Open Access

Liver regeneration and fibrosis after inflammation

Inflammation and Regeneration201636:19

DOI: 10.1186/s41232-016-0025-2

Received: 3 August 2016

Accepted: 5 August 2016

Published: 18 October 2016

Abstract

The liver is a unique organ with an extraordinary capacity to regenerate upon various injuries. In acute and transient liver injury by insults such as chemical hepatotoxins, the liver in rodents returns to the original architecture by proliferation and remodeling of the remaining cells within a week. In contrast, chronic liver inflammation due to various etiologies, e.g., virus infection and metabolic and immune disorders, results in liver fibrosis, often leading to cirrhosis and carcinogenesis. In both acute and chronic inflammation, a variety of immune and non-immune cells in the liver is involved in the processes resulting in either regeneration or fibrosis. In addition, chronic hepatitis often accompanies proliferation of atypical biliary cells, also known as liver progenitor cells or oval cells. Although the origin of liver progenitor cells and its contribution to hepatic repair is still under intense debate, recent studies have revealed a regulatory role for immune cells in progenitor proliferation and differentiation. In this review, we summarize recent studies on liver regeneration and fibrosis in the viewpoint of inflammation.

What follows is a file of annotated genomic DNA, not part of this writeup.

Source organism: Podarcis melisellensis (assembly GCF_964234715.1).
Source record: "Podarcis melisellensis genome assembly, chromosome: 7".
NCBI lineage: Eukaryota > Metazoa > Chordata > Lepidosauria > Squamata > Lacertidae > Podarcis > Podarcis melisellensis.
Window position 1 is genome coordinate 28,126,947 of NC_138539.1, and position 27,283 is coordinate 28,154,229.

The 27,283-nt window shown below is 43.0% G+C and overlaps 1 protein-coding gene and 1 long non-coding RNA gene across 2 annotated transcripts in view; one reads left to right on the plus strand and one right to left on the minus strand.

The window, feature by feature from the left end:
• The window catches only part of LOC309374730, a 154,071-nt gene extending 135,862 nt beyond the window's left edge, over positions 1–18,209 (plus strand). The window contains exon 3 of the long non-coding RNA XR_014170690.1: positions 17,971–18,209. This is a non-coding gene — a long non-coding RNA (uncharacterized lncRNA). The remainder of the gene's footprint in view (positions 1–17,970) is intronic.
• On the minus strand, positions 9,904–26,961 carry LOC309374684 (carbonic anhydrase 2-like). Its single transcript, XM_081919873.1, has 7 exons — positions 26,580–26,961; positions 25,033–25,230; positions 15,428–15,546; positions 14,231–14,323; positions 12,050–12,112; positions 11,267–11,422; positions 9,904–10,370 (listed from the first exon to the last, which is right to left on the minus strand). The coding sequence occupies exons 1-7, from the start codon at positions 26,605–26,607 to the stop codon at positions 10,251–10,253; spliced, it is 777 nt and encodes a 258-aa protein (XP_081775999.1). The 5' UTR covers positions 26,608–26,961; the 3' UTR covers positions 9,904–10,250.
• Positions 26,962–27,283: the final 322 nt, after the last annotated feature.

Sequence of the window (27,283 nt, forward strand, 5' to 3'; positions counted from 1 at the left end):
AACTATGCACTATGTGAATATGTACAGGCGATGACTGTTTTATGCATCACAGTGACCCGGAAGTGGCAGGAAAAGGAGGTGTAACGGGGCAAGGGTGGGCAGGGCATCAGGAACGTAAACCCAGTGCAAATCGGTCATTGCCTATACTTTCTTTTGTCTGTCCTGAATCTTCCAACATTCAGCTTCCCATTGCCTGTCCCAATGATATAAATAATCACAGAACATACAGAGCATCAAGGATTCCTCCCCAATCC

Keywords

Fibrosis Hepatic stellate cell Liver sinusoidal endothelial cell Liver progenitor cell

Background